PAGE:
If you ever hear them being interviewed it’s clear that they are not only filmmakers but passionate students of film too. They talk over each others’ stories frequently – a humorous quality that suggests a continuity from childhood that has never been challenged. They made light of this during their recent Independent Spirit Award acceptance speech. Never has so much been drawn about a relationship from such short and seemingly innocuous words – undoubtedly scripted and rehearsed.
They were briefly attached to a remake of Walter Hill’s 48 Hours, but perhaps unsurprisingly, the script they were hired to write quickly developed into something else they have since placed on the back burner. In February they were announced to be working on a parody of HGTV for Showtime starring Canadian comedian Nathan Fielder and Benny, but in late May they also announced a separate two year TV deal with HBO. With so much of the entertainment industry in the air at the moment, it’s hard to say when or if these will actually come to fruition.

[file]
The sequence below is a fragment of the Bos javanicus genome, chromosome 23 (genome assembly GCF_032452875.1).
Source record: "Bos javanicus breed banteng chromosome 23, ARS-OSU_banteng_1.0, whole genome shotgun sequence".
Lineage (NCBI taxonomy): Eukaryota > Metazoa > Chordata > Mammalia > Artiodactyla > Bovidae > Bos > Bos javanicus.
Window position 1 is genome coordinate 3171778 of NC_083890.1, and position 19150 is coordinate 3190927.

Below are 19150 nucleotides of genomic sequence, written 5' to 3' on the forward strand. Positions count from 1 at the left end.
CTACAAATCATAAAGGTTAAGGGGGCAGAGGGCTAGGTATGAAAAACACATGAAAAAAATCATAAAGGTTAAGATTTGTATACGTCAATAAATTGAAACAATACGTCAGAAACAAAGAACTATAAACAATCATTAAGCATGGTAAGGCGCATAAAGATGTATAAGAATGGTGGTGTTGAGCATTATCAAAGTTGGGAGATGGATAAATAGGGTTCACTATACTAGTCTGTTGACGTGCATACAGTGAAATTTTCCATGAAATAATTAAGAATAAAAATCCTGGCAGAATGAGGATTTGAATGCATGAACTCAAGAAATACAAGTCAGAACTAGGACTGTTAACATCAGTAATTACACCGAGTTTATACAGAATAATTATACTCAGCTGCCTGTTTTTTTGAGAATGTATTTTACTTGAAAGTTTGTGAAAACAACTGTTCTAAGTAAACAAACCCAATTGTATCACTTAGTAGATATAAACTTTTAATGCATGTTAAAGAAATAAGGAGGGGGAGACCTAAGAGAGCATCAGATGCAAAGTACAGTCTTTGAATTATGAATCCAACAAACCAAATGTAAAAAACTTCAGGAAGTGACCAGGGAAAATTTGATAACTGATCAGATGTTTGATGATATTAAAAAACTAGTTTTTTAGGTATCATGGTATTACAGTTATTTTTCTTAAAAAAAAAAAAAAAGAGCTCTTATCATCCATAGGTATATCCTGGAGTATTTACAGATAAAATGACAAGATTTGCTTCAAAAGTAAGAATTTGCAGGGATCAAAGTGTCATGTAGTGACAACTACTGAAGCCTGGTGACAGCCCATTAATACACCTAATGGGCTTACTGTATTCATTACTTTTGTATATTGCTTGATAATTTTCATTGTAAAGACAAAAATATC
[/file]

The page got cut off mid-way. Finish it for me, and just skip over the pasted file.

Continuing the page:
Right now their main output is through their radio station Elara FM which they started during what Josh refers to as “the quar” (quarantine), and the twitter account that they naturally share. Content varies from guest DJ mixes from the likes of Finn Wolfhard or Julia Fox, fake interviews with Eric Clapton, to more serious material regarding the recent unrest in the US. If nothing else, they are engaging with what is current while still having a sense of humour about themselves and their work – a pretty good attitude to have considering it may be some time until they can put a film crew on their beloved New York streets again.